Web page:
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The land-labour hypothesis revised : Wealth, labour and household composition on the South African Frontier

Cilliers, Jeanne LU and Green, Erik LU (2017) In African Economic History Network Working Paper Series 2017(34).
Abstract
Traditional frontier literature identifies a positive correlation between land availability and fertility. A common explanation is that the demand for children as labour is higher in newly established frontier regions compared to older and more densely populated farming regions. In this paper we contribute to the debate by analysing the relationship between household composition and land availability in a closing frontier region, i.e. the Graaff-Reinet district in South Africa’s Cape Colony from 1800-28. We show that the number of children present in farming households increased with frontier closure, while the presence of non-family labourers decreased over time. We explain this by, differently from the frontier literature, acknowledging... (More)
Traditional frontier literature identifies a positive correlation between land availability and fertility. A common explanation is that the demand for children as labour is higher in newly established frontier regions compared to older and more densely populated farming regions. In this paper we contribute to the debate by analysing the relationship between household composition and land availability in a closing frontier region, i.e. the Graaff-Reinet district in South Africa’s Cape Colony from 1800-28. We show that the number of children present in farming households increased with frontier closure, while the presence of non-family labourers decreased over time. We explain this by, differently from the frontier literature, acknowledging that the demand for family labour was not a function of its marginal productivity and that farmers reacted to differently to diminishing land availability depending on their wealth. Poorer households, which made up the majority of this frontier population, responded to shrinking land availability by employing relatively more family labour, while the wealthiest group underwent capital intensification. (Less)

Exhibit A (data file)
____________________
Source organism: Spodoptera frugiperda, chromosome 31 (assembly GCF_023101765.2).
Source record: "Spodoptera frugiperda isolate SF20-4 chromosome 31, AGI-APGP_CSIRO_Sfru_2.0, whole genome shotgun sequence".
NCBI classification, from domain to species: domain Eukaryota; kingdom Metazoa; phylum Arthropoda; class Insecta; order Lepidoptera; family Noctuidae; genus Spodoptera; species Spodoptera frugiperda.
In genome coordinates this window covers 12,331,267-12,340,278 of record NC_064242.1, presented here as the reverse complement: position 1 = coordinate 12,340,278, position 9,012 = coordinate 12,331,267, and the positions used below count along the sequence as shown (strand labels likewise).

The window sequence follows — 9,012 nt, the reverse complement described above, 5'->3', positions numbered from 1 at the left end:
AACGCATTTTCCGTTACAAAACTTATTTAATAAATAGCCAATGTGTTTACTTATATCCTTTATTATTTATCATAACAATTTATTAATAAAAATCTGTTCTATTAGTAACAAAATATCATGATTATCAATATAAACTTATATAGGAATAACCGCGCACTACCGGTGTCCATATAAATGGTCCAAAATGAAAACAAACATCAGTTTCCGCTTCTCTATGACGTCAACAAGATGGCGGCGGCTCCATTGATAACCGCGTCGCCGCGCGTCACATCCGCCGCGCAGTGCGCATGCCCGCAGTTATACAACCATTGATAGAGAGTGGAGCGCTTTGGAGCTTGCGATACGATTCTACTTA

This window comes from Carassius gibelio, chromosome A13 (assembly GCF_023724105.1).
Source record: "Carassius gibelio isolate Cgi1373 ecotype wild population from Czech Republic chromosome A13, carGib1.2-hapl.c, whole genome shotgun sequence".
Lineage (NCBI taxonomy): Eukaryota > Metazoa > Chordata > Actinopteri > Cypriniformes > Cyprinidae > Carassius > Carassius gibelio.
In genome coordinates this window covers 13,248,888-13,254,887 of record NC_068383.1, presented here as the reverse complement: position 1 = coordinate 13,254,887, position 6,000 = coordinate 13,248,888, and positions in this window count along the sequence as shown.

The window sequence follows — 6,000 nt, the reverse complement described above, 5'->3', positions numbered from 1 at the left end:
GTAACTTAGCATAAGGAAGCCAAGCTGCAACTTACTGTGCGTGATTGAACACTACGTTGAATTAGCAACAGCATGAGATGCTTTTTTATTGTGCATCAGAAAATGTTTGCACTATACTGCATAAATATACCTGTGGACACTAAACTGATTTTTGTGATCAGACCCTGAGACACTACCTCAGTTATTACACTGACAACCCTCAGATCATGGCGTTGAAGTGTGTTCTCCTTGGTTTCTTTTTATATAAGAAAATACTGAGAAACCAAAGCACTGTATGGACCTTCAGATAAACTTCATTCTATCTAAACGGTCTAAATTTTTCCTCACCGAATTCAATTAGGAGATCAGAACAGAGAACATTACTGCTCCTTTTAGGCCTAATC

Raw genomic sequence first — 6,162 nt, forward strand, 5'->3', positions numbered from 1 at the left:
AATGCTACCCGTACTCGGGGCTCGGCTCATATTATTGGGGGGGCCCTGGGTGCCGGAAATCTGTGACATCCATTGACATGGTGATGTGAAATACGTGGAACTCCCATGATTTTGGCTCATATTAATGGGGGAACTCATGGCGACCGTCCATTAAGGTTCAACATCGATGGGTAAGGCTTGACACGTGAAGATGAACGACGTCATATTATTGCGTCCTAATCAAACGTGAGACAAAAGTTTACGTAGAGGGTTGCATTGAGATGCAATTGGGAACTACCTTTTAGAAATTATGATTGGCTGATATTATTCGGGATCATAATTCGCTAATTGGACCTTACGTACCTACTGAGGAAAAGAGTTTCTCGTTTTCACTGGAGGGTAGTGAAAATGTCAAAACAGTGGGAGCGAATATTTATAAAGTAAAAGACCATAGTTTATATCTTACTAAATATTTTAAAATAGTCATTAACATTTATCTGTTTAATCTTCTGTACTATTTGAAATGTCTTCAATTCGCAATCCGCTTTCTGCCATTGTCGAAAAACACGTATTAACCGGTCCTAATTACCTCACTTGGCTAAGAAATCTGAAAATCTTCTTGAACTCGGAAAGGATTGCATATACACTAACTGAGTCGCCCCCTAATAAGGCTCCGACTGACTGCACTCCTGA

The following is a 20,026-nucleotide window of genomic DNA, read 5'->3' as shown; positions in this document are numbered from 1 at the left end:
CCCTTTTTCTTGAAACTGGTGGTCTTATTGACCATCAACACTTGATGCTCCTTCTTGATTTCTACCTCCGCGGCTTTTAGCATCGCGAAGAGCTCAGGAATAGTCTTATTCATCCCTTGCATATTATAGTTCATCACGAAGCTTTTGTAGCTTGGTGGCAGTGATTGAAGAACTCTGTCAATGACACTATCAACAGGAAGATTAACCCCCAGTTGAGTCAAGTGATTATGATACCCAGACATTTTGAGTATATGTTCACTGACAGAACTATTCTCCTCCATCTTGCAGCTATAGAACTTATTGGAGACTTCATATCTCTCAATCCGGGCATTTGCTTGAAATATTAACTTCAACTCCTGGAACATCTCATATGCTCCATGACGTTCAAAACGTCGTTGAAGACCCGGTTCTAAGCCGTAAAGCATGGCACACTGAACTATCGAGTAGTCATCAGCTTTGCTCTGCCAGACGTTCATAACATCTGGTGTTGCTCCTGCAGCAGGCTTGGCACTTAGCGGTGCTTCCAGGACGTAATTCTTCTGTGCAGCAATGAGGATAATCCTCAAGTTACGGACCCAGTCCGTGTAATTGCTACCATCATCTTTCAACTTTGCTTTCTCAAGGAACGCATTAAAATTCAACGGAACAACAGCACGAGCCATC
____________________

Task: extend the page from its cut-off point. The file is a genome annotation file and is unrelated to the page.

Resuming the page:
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author
organization
publishing date
type
Working Paper
publication status
published
subject
keywords
South Africa, household composition, agriculture, labour, pre-industrial, J23, N37, N57
in
African Economic History Network Working Paper Series
volume
2017
issue
34
pages
39 pages
publisher
African Economic History Network
ISBN
978-91-981477-9-7
language
English
LU publication?
yes
id
2aaa443c-ff96-41f7-a069-6127c72640c1
alternative location
https://www.aehnetwork.org/working-papers/the-land-labour-hypothesis-revised-wealth-labour-and-household-composition-at-the-south-african-frontier/
date added to LUP
2017-05-30 14:16:38
date last changed
2017-06-01 11:03:45
@misc{2aaa443c-ff96-41f7-a069-6127c72640c1,
  abstract     = {Traditional frontier literature identifies a positive correlation between land availability and fertility. A common explanation is that the demand for children as labour is higher in newly established frontier regions compared to older and more densely populated farming regions. In this paper we contribute to the debate by analysing the relationship between household composition and land availability in a closing frontier region, i.e. the Graaff-Reinet district in South Africa’s Cape Colony from 1800-28. We show that the number of children present in farming households increased with frontier closure, while the presence of non-family labourers decreased over time. We explain this by, differently from the frontier literature, acknowledging that the demand for family labour was not a function of its marginal productivity and that farmers reacted to differently to diminishing land availability depending on their wealth. Poorer households, which made up the majority of this frontier population, responded to shrinking land availability by employing relatively more family labour, while the wealthiest group underwent capital intensification.},
  author       = {Cilliers, Jeanne and Green, Erik},
  isbn         = {978-91-981477-9-7},
  keyword      = {South Africa,household composition,agriculture,labour,pre-industrial,J23,N37,N57},
  language     = {eng},
  month        = {05},
  note         = {Working Paper},
  number       = {34},
  pages        = {39},
  publisher    = {African Economic History Network},
  series       = {African Economic History Network Working Paper Series},
  title        = {The land-labour hypothesis revised : Wealth, labour and household composition on the South African Frontier },
  volume       = {2017},
  year         = {2017},
}